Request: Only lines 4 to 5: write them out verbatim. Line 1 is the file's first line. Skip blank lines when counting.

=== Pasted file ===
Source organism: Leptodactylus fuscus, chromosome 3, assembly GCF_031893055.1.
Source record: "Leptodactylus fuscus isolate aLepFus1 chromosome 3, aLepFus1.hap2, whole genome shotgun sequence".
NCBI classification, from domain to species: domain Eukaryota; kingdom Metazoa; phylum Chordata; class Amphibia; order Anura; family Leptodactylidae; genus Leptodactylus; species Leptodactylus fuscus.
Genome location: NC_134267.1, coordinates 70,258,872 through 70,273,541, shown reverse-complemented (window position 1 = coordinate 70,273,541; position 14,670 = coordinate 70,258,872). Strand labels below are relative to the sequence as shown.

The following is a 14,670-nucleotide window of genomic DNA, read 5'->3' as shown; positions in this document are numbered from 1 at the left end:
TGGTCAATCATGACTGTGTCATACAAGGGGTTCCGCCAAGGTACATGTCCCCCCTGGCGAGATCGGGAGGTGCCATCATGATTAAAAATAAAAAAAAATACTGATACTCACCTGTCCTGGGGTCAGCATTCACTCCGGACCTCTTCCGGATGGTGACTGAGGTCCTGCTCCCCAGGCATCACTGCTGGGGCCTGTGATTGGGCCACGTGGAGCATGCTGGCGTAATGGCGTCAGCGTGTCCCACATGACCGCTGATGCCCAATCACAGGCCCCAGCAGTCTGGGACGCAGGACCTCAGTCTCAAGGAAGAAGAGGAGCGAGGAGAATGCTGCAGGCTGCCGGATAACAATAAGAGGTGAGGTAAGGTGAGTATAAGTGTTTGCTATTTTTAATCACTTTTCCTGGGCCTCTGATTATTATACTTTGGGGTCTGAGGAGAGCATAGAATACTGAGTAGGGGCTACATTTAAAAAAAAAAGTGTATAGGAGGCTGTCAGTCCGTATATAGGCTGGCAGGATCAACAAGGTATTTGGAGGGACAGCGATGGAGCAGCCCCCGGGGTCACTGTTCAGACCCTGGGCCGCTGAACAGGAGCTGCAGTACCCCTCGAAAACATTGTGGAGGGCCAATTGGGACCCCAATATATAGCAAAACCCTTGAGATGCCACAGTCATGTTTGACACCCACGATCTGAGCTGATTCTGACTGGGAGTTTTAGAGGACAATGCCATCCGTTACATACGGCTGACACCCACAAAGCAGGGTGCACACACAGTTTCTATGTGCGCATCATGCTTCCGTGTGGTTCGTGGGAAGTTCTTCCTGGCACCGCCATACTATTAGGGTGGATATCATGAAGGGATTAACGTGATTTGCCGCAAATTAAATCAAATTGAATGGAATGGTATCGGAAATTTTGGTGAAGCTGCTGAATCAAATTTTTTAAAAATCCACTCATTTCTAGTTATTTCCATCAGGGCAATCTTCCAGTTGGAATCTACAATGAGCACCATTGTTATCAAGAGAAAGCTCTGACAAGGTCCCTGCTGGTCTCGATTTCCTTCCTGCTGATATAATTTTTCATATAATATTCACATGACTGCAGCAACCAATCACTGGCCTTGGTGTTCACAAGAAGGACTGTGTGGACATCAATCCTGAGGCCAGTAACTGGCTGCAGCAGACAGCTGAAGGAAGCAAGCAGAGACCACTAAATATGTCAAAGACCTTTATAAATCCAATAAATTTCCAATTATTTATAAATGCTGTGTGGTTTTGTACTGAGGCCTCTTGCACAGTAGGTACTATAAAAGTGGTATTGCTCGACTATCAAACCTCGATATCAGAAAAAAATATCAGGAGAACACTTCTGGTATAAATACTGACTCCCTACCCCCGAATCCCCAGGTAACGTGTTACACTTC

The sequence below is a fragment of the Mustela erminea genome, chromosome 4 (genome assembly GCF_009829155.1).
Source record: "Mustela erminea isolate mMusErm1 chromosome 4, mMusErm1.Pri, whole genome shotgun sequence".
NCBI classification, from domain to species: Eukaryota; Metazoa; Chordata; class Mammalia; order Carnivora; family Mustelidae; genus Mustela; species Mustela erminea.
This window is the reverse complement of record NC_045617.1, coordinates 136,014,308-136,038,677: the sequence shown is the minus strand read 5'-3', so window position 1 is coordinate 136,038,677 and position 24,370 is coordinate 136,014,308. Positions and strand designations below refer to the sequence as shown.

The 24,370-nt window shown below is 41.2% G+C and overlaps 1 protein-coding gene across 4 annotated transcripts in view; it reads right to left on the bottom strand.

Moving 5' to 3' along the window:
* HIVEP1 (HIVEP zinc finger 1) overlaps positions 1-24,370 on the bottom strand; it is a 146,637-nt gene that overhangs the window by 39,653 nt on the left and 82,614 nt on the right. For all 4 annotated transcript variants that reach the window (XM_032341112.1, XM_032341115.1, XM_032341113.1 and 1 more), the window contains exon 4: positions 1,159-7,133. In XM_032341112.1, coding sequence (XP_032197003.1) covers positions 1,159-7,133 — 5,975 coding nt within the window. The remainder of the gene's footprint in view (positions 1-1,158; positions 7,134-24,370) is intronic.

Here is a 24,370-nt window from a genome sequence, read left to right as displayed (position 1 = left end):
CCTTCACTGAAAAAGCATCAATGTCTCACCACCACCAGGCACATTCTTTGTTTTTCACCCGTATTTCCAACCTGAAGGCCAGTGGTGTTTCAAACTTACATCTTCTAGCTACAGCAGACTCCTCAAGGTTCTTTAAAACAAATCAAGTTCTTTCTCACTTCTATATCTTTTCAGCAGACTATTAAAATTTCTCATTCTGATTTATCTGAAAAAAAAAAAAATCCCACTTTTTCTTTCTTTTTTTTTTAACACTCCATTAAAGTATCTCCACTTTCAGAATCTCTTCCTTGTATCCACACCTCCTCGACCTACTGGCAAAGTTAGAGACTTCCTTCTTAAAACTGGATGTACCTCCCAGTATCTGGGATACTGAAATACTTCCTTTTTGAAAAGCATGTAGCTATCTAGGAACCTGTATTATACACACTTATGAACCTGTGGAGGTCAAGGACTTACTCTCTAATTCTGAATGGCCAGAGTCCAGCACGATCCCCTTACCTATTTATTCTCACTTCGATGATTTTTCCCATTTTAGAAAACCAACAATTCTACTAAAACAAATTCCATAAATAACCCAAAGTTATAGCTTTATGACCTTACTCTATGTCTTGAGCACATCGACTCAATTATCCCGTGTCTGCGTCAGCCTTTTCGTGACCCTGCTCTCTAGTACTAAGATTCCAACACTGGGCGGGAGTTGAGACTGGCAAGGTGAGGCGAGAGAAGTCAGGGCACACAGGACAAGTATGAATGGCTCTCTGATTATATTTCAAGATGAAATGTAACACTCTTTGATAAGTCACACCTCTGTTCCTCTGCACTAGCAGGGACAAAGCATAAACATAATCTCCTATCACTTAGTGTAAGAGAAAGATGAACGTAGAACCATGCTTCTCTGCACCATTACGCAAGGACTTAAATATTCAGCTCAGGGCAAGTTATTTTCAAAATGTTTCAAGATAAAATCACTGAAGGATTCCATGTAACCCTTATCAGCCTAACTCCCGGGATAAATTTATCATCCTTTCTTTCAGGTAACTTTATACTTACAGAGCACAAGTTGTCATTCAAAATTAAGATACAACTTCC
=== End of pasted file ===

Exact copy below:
Genome location: NC_134267.1, coordinates 70,258,872 through 70,273,541, shown reverse-complemented (window position 1 = coordinate 70,273,541; position 14,670 = coordinate 70,258,872). Strand labels below are relative to the sequence as shown.

The following is a 14,670-nucleotide window of genomic DNA, read 5'->3' as shown; positions in this document are numbered from 1 at the left end: